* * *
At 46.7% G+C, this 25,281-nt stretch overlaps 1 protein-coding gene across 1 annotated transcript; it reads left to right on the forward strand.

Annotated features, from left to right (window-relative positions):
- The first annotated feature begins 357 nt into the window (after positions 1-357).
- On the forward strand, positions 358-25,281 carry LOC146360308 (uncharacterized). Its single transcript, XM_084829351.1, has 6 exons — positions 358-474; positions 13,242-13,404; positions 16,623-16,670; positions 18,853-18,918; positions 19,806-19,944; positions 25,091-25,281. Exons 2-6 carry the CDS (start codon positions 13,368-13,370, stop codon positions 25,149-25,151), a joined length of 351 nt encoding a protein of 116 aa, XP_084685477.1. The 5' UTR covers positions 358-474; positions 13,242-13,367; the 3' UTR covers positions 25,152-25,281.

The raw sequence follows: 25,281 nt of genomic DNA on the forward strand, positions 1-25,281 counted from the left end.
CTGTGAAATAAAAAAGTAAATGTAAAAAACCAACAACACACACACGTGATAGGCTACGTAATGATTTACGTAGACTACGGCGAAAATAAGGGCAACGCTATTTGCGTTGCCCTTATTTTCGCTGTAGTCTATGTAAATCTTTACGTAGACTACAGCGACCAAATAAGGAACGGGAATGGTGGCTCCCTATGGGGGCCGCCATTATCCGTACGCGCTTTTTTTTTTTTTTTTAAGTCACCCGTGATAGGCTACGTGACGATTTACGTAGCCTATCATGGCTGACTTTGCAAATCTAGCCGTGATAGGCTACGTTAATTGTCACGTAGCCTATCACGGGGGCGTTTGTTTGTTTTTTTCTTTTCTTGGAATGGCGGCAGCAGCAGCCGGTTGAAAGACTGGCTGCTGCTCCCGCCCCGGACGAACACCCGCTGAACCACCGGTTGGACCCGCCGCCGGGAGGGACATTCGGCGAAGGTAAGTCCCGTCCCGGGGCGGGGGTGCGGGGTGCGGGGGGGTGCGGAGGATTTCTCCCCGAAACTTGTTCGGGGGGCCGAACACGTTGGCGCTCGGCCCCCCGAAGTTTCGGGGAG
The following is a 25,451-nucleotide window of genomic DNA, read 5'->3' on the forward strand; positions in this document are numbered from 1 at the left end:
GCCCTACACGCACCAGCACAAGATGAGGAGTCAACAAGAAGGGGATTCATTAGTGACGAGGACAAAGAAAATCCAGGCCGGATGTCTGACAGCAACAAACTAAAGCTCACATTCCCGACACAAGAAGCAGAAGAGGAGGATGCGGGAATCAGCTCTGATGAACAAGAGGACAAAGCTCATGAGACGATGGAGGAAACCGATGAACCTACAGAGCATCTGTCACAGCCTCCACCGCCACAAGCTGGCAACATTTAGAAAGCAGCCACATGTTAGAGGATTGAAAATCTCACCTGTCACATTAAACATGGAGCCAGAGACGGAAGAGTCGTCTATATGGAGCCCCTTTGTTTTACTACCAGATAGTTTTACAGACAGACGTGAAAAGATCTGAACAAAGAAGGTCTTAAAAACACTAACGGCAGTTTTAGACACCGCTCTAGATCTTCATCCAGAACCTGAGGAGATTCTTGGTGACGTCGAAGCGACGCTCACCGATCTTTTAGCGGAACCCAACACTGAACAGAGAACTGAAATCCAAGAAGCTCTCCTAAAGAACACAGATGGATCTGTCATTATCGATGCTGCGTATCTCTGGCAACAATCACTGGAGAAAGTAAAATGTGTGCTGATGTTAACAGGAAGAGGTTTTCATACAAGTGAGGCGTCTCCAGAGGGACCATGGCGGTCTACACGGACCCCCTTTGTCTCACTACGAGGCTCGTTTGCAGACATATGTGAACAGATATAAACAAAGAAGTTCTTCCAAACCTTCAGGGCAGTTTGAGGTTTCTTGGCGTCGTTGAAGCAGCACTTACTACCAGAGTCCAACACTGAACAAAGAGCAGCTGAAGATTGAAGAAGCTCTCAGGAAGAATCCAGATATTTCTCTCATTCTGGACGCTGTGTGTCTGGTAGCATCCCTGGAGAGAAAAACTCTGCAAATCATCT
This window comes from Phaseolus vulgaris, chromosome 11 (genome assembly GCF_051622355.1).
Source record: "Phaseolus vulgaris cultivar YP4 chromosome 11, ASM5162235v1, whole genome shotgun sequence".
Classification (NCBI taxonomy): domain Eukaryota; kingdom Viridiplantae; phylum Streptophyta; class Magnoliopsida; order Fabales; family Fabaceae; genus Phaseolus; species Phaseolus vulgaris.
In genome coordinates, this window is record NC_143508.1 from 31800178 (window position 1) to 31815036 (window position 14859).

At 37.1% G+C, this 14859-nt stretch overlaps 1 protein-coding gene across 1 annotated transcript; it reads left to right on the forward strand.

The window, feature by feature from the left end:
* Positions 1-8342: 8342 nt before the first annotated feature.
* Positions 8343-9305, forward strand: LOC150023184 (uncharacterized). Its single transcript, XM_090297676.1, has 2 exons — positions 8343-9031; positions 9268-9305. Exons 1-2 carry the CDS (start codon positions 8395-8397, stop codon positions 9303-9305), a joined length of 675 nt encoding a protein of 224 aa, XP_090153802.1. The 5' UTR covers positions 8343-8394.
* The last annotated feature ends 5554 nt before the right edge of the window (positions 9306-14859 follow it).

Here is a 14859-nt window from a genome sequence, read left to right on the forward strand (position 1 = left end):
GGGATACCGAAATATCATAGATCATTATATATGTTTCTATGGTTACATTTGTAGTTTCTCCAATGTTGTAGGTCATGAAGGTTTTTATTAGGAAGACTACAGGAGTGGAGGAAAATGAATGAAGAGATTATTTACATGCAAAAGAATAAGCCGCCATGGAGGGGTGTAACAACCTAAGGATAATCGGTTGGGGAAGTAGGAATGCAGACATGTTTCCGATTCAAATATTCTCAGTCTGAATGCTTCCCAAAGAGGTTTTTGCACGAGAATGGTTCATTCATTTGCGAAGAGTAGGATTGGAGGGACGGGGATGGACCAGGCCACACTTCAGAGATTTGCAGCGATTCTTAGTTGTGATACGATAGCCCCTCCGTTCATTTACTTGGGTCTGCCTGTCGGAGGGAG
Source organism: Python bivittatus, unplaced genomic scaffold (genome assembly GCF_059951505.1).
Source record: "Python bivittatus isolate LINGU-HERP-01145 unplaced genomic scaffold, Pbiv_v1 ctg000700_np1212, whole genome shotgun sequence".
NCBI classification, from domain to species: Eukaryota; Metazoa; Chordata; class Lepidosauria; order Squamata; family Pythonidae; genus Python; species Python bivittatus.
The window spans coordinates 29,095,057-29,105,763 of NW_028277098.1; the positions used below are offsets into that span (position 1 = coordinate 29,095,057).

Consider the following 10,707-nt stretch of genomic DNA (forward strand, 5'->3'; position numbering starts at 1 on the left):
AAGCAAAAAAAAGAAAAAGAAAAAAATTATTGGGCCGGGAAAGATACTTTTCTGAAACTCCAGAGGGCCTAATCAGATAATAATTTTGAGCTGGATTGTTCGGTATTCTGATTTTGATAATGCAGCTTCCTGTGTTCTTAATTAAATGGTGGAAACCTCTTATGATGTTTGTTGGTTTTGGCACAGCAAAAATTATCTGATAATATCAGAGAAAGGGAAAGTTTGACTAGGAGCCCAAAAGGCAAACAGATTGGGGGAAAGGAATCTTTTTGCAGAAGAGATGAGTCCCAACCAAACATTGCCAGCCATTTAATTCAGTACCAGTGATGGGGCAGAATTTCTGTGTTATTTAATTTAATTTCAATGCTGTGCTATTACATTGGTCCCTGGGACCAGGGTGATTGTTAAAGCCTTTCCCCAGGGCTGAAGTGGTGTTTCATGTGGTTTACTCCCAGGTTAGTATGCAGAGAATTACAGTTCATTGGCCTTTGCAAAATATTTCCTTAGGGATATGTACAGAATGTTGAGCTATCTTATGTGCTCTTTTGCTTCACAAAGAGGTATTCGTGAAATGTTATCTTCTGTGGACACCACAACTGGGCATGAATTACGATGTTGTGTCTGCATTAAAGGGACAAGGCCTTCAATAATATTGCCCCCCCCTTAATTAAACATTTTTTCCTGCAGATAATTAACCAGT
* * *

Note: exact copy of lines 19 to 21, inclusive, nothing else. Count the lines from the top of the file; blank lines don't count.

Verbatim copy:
GGGATACCGAAATATCATAGATCATTATATATGTTTCTATGGTTACATTTGTAGTTTCTCCAATGTTGTAGGTCATGAAGGTTTTTATTAGGAAGACTACAGGAGTGGAGGAAAATGAATGAAGAGATTATTTACATGCAAAAGAATAAGCCGCCATGGAGGGGTGTAACAACCTAAGGATAATCGGTTGGGGAAGTAGGAATGCAGACATGTTTCCGATTCAAATATTCTCAGTCTGAATGCTTCCCAAAGAGGTTTTTGCACGAGAATGGTTCATTCATTTGCGAAGAGTAGGATTGGAGGGACGGGGATGGACCAGGCCACACTTCAGAGATTTGCAGCGATTCTTAGTTGTGATACGATAGCCCCTCCGTTCATTTACTTGGGTCTGCCTGTCGGAGGGAG
Source organism: Python bivittatus, unplaced genomic scaffold (genome assembly GCF_059951505.1).
Source record: "Python bivittatus isolate LINGU-HERP-01145 unplaced genomic scaffold, Pbiv_v1 ctg000700_np1212, whole genome shotgun sequence".